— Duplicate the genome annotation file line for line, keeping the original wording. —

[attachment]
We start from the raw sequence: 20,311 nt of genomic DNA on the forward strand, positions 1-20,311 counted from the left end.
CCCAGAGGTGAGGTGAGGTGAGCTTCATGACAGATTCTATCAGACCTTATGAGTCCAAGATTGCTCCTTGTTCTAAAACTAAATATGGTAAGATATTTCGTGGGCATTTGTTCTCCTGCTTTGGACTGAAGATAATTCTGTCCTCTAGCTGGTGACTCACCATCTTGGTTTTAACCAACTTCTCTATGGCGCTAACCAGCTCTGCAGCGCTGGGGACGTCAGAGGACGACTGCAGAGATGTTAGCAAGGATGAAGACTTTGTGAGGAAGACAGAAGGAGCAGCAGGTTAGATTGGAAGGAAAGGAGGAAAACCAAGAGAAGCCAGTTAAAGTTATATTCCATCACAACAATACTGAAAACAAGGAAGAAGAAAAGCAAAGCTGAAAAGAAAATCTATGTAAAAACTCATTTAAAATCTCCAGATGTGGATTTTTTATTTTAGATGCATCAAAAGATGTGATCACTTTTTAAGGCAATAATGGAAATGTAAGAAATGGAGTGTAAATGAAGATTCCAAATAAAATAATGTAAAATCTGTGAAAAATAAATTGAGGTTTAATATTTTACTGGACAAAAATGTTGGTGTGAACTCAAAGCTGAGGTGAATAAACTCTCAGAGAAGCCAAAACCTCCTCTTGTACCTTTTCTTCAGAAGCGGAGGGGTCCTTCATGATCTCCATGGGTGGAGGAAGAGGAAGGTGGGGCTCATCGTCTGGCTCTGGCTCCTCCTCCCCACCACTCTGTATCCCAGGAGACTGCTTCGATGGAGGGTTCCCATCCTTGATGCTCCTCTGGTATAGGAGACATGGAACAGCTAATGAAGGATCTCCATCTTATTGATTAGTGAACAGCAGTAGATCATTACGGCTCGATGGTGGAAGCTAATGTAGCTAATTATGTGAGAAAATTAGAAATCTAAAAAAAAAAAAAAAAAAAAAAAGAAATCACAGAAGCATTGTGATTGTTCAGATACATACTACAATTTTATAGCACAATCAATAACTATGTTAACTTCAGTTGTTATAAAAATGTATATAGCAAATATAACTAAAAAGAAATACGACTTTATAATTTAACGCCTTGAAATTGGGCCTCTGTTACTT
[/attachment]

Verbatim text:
We start from the raw sequence: 20,311 nt of genomic DNA on the forward strand, positions 1-20,311 counted from the left end.
CCCAGAGGTGAGGTGAGGTGAGCTTCATGACAGATTCTATCAGACCTTATGAGTCCAAGATTGCTCCTTGTTCTAAAACTAAATATGGTAAGATATTTCGTGGGCATTTGTTCTCCTGCTTTGGACTGAAGATAATTCTGTCCTCTAGCTGGTGACTCACCATCTTGGTTTTAACCAACTTCTCTATGGCGCTAACCAGCTCTGCAGCGCTGGGGACGTCAGAGGACGACTGCAGAGATGTTAGCAAGGATGAAGACTTTGTGAGGAAGACAGAAGGAGCAGCAGGTTAGATTGGAAGGAAAGGAGGAAAACCAAGAGAAGCCAGTTAAAGTTATATTCCATCACAACAATACTGAAAACAAGGAAGAAGAAAAGCAAAGCTGAAAAGAAAATCTATGTAAAAACTCATTTAAAATCTCCAGATGTGGATTTTTTATTTTAGATGCATCAAAAGATGTGATCACTTTTTAAGGCAATAATGGAAATGTAAGAAATGGAGTGTAAATGAAGATTCCAAATAAAATAATGTAAAATCTGTGAAAAATAAATTGAGGTTTAATATTTTACTGGACAAAAATGTTGGTGTGAACTCAAAGCTGAGGTGAATAAACTCTCAGAGAAGCCAAAACCTCCTCTTGTACCTTTTCTTCAGAAGCGGAGGGGTCCTTCATGATCTCCATGGGTGGAGGAAGAGGAAGGTGGGGCTCATCGTCTGGCTCTGGCTCCTCCTCCCCACCACTCTGTATCCCAGGAGACTGCTTCGATGGAGGGTTCCCATCCTTGATGCTCCTCTGGTATAGGAGACATGGAACAGCTAATGAAGGATCTCCATCTTATTGATTAGTGAACAGCAGTAGATCATTACGGCTCGATGGTGGAAGCTAATGTAGCTAATTATGTGAGAAAATTAGAAATCTAAAAAAAAAAAAAAAAAAAAAAAGAAATCACAGAAGCATTGTGATTGTTCAGATACATACTACAATTTTATAGCACAATCAATAACTATGTTAACTTCAGTTGTTATAAAAATGTATATAGCAAATATAACTAAAAAGAAATACGACTTTATAATTTAACGCCTTGAAATTGGGCCTCTGTTACTT